Preferred olefinic polymers for the production of the foam structures of this invention include linear high density polyethylene (HDPE), linear low density polyethylene (LLDPE) (e.g., Dowlex™ made by The Dow Chemical Company), ultra low linear density polyethylene (ULDPE) (e.g. Attane™ made by The Dow Chemical Company)y, etc., homogeneously branched, linear ethylene/α-olefin copolymers (e.g. Tafmer™ by Mitsui PetroChemicals Company Limited and Exact™ by Exxon Chemical Company), homogeneously branched, substantially linear ethylene/α-olefin polymers (e.g. the Affinity™ and Engage™ polymers manufactured by The Dow Chemical Company), and high pressure, free radical polymerized ethylene copolymers such as EAA (e.g. the Primacor™ polymers manufactured by The Dow Chemical Company) and EVA (e.g. the Escorene™ polymers manufactured by Exxon Chemical Company, and the Elvax™ polymers manufactured bu E. I. du Pont de Nemours & Co.). The more preferred olefinic polymers are the homogeneously branched linear and substantially linear ethylene copolymers with a density (measured in accordance with ASTM D-792) from about 0.85 to about 0.92 g/cm3, especially from about 0.85 to about 0.90 g/cm3 and a melt index (measured in accordance with ASTM D-1238 (190/2.16)) from about 0.1 to about 10 g/10 minutes; the substantially linear ethylene copolymers and the various functionalized ethylene copolymers such as EVA (containing from about 0.5 to about 50 wt % units derived from vinyl acetate) are especially preferred, especially EVA polymers having a melt index (ASTM D-1238 (190/2.16) from about 0.1 to about 10 g/10 minutes; EAA (containing from about 0.5 to about 25 wt % units derived from acrylic acid) and similar ethylenically unsaturated carboxylic acid containing polymers are also useful in the present invention.
The substantially linear ethylene polymers are characterized by narrow molecular weight distribution (MWD) and narrow short chain branching distribution (SCBD), and these polymers yield foam structures with outstanding tensile, tear and hysteresis properties. These substantially linear ethylene polymers are more fully described in U.S. Pat. Nos. 5,272,236, 5,278,272 and 5,380,810, all of which are incorporated herein by reference. Crosslinked foams made from these polymers are more fully described in U.S. Pat. Nos. 5,288,762, 5,387,620 and 5,407,965, all of which are incorporated herein by reference, and extruded foams made from these polymers are more fully described in U.S. Pat. Nos. 5,340,840 and 5,369,136, both of which are incorporated herein by reference. These substantially linear polymers exhibit outstanding physical properties by virtue of their narrow MWD and narrow SCBD coupled with long chain branching (LCB). The presence of LCB in these olefinic polymers allows for easier processing (faster mixing, faster processing rates) and allows for more efficient free radical crosslinking. The utility of simple peroxide crosslinked foam structures based on these substantially linear ethylene polymers has been demonstrated in U.S. Pat. Nos. 5,288,762 and 5,340,840.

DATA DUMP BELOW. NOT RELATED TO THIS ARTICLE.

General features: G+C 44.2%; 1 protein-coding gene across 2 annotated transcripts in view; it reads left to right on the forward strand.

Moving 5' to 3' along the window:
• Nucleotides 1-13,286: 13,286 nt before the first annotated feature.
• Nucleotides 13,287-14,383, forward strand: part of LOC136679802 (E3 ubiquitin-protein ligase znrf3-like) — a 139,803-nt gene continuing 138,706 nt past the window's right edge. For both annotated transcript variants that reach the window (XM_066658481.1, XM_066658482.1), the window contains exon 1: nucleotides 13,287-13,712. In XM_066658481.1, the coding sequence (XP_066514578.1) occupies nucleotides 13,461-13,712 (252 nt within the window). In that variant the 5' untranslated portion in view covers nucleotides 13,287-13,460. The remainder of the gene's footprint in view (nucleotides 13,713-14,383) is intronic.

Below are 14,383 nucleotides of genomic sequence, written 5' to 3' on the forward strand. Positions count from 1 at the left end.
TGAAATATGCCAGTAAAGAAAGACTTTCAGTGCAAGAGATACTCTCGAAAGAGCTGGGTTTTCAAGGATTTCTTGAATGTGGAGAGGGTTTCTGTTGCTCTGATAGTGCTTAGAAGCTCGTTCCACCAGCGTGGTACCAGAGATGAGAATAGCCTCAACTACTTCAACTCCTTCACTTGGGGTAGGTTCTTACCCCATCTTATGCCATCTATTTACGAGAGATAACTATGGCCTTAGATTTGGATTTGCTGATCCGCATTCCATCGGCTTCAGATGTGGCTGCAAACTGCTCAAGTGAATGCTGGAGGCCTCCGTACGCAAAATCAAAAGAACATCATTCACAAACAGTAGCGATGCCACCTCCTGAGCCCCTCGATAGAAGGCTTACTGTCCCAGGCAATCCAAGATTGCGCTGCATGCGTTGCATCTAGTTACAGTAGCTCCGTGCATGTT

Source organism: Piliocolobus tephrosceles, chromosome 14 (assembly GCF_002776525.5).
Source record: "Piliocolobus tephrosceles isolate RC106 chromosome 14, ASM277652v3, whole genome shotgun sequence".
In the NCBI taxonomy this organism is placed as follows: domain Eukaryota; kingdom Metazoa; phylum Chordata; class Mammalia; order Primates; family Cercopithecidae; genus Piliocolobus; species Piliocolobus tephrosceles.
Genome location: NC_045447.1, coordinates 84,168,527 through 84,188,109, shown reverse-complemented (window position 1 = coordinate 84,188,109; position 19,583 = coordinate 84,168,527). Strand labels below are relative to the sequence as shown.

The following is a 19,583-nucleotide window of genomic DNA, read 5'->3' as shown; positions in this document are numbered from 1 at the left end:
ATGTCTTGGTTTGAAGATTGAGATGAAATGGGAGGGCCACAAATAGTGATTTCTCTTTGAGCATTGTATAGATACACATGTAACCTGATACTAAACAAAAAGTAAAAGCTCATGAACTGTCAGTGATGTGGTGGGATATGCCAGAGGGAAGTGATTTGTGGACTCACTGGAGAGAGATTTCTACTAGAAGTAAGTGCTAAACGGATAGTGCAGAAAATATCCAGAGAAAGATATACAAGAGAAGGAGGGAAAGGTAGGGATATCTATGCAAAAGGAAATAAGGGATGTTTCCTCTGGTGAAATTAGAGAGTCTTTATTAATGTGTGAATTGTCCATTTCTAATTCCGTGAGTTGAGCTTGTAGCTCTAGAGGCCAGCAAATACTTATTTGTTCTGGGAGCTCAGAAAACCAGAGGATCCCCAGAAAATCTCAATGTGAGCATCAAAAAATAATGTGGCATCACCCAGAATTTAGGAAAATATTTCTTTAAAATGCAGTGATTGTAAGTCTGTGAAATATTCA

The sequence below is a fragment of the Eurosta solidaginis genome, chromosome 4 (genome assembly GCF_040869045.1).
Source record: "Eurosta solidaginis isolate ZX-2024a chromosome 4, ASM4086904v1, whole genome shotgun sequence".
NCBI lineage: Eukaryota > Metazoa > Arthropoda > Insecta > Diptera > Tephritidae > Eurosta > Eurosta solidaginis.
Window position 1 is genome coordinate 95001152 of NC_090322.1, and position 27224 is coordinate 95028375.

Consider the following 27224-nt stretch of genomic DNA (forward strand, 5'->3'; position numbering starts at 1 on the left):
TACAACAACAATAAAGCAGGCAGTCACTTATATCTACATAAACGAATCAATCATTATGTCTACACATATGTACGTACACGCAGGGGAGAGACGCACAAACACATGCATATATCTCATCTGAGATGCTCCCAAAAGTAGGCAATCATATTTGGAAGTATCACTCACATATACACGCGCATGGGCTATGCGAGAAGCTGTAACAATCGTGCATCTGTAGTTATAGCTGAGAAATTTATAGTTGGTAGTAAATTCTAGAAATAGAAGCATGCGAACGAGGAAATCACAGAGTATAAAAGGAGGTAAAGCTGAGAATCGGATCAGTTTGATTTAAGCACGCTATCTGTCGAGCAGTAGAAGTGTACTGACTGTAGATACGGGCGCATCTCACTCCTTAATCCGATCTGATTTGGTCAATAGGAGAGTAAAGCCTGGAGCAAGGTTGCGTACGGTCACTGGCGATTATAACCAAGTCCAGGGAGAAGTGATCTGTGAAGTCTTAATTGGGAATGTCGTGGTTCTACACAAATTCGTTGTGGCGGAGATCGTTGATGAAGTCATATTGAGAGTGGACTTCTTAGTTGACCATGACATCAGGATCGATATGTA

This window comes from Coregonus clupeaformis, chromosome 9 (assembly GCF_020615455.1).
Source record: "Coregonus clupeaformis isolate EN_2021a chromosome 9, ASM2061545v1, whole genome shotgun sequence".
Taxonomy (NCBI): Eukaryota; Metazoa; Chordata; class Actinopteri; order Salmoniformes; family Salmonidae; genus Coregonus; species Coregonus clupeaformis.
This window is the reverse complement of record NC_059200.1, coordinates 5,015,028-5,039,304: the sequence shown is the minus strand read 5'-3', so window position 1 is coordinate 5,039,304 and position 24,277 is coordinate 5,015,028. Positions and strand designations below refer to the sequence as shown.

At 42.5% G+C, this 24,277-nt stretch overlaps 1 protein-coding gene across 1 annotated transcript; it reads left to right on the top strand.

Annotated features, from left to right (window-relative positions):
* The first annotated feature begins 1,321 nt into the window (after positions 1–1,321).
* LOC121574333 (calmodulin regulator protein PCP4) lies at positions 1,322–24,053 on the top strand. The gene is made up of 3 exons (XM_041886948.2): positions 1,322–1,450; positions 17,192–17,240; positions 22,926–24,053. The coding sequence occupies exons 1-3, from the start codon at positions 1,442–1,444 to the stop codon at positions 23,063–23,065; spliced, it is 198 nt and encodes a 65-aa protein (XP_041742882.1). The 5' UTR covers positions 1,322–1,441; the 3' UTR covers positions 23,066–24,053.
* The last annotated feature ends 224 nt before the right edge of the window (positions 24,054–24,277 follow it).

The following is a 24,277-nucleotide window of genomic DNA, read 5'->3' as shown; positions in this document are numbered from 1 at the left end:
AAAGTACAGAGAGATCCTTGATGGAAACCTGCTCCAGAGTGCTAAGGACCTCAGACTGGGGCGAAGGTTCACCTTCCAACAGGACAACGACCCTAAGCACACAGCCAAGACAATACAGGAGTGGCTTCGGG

Blends of various polymers, particularly olefinic polymers, can be formulated to produced suitable foam structures. Such blends include, but are not limited to, substantially linear poly(ethylene-co-1-octene)/substantially linear poly(ethylene-co-1-propene) blends, etc., linear poly(ethylene-co-1-octene)/substantially linear poly(ethylene-co-1-butene) blends, etc., linear poly(ethylene-co-1-octene)/linear poly(ethylene-co-1-hexene) blends, etc., substantially linear poly(ethylene-co-1-octene)/poly(ethylene-co-vinylacetate) blends, etc., and linear poly(ethylene-co-1-octene)/poly(ethylene-co-vinylacetate) blends, etc. These blends can also contain, as noted previously, minority amounts (<50 wt % based on the weight of the blend) of scission-prone polymers, e.g. polypropylene.
The foaming (i.e. blowing) agents useful in this invention include physical and chemical blowing agents. Suitable chemical blowing agents include exothermic chemical blowing agents such as azodicarbonamide, azodiisobutyronitrile, 4,4-oxybenzene sulfonylsemicarbazide, p-toluene sulfonylsemicarbazide, and the like, or endothermic chemical blowing agents such as sodium bicarbonate, both of which induce foaming by decomposing into a gas upon heating. These agents are preferably in solid form so that they may be easily dry-blended with the olefinic polymer. Mixtures of chemical blowing agents may also be used. Additional teachings regarding chemical blowing agents are found in the Handbook of polymer Foams and Technology, pp. 205-208 and pp. 382-402, edited by D. Klempner and K. C. Frisch, Hanser Publishers, Munich, Vienna, New York, Barcelona (1991).
Chemical blowing agents are usually blended with the olefinic polymer in an amount sufficient to evolve about 0.2 to about 5, preferably from about 0.5 to about 3, and more preferably from about 1 to about 2.5, moles of gas or vapor per kilogram of polymer.